Expo Chicago opened its fifth edition yesterday on the Navy Pier. With 140 galleries participating, the fair is arranged in long strands with three clearings that provide open space, seating, and sites for a programme of installations organised by Diana Nawi, an associate curator of the Pérez Art Museum Miami. The standout piece is Rotunda (2016) by the Berlin-based artist Bettina Pousttchi, a 25ft-in-diameter photographic textile printed with fragments of architectural ornamentation that is suspended over the venue’s centre like an enormous and elegant lampshade.
One of the galleries flanking this space, New York’s David Zwirner, is showing a large Raymond Pettibon wave painting from 2010 with text that could be a fitting motto for the fair: “Manhattan rising, advancing—Chicago unafraid”. Kristine Bell, a senior partner at the gallery, said the work came to them on the secondary market and the text was serendipitous.
Nods to the local scene seem a strategic consideration on the part of many galleries, in fact. Rena Bransten Gallery from San Francisco has the work of two Chicago artists—the photographer Dawoud Bey and the sculptor John Preus, whose cubes function as seating and are made from salvaged materials source from Chicago Public Schools that were shut down. “Typically in Chicago, the collectors are very supportive of its own community,” said Trish Bransten, the gallery’s director.
While Alden Projects of New York has an eye-catching installation of objects by Roy Lichtenstein that include a maquette for a paper cup that was never produced, the gallery is also showing a small painting by the late San Francisco poet Kenneth Rexroth. Without prompting, its director Todd Alden said: “He attended the School of the Art Institute of Chicago.” Is that why he brought the piece to the fair? “Yes. Chicago would get it.”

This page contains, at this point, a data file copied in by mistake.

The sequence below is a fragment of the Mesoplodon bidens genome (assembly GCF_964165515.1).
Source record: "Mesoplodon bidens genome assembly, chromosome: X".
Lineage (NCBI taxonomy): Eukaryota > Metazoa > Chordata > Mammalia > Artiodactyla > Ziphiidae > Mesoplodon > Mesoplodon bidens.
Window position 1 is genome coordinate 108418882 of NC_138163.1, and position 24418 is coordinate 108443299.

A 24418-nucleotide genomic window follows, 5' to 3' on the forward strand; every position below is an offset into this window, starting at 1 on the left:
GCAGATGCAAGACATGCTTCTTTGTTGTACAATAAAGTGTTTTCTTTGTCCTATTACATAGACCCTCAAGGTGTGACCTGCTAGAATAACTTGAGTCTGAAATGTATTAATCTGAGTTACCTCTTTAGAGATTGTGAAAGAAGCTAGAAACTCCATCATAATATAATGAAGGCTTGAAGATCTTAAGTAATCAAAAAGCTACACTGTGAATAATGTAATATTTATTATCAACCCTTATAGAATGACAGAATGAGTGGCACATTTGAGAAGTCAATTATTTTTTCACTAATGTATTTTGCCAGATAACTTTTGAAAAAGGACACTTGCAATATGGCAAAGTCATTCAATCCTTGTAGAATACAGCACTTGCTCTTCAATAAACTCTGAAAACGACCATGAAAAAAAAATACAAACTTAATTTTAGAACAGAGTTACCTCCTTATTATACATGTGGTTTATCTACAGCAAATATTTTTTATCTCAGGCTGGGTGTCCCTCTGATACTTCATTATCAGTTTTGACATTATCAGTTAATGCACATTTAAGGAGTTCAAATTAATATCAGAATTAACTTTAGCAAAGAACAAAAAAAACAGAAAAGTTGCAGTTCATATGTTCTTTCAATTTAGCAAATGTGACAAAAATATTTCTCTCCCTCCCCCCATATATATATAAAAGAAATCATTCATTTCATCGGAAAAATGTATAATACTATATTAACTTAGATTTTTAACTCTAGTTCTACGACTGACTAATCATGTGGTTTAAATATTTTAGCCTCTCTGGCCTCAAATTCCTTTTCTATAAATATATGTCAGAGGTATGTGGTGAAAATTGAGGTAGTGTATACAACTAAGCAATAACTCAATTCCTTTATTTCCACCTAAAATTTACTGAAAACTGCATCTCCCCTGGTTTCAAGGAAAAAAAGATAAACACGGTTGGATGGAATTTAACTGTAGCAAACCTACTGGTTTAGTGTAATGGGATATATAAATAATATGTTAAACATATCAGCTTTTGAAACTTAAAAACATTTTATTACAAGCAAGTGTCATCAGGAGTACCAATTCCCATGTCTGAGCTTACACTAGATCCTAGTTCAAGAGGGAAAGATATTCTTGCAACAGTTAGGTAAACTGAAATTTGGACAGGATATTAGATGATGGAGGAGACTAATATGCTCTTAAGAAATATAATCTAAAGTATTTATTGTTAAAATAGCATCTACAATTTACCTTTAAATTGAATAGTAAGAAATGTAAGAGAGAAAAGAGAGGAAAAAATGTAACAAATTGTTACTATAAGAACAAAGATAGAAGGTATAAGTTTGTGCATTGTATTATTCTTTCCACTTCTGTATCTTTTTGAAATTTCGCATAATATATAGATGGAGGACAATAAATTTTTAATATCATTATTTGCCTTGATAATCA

Among the other highlights of the fair is a grand and poetic work by an artist who rarely shows in the US: the Arte Povera artist Claudio Parmiggiani at New York’s Bortolami Gallery. His untitled piece on wood, nearly 8ft high and 34ft wide, is a multi-paneled library created by smoke and soot.
The digital animation Split Swell by Yorgo Alexopoulos—seven custom cut LCD displays in handsome aluminum frames spaced several inches apart—at Bryce Wolkowitz Gallery of New York mesmerised visitors with its 10min infinite loop of a turbulent sea captured from sundown to sunrise.
Providing the de rigueur provocative punch one hopes to encounter at a commercial fair is Chicago’s Monique Meloche, which has Cheryl Pope’s 8ft by 6ft carpet—sized to fit a solitary confinement cell—printed with the words of an incarcerated youth: WHEN I GET OUT I AM GOING TO START BY BEATING SOMEONE UP.
A look at what is in store for next year’s edition came with the announcement that the Palais de Tokyo, the Paris-based contemporary art center, will partner with the fair in an off-site exhibition project in Chicago. Hors les Murs (Outside the Walls), organised by Katell Jaffrès, will also coincide with the second Chicago Architecture Biennial. No artists have yet been named, but representatives from the Palais de Tokyo met with Theaster Gates the day before.
With less than a year to work out the content, Expo Chicago’s director Tony Karman (who was awarded France’s Légion d’Honneur medal during the announcement) is optimistic. “The most perfect part is that it is not fully cooked,” he said.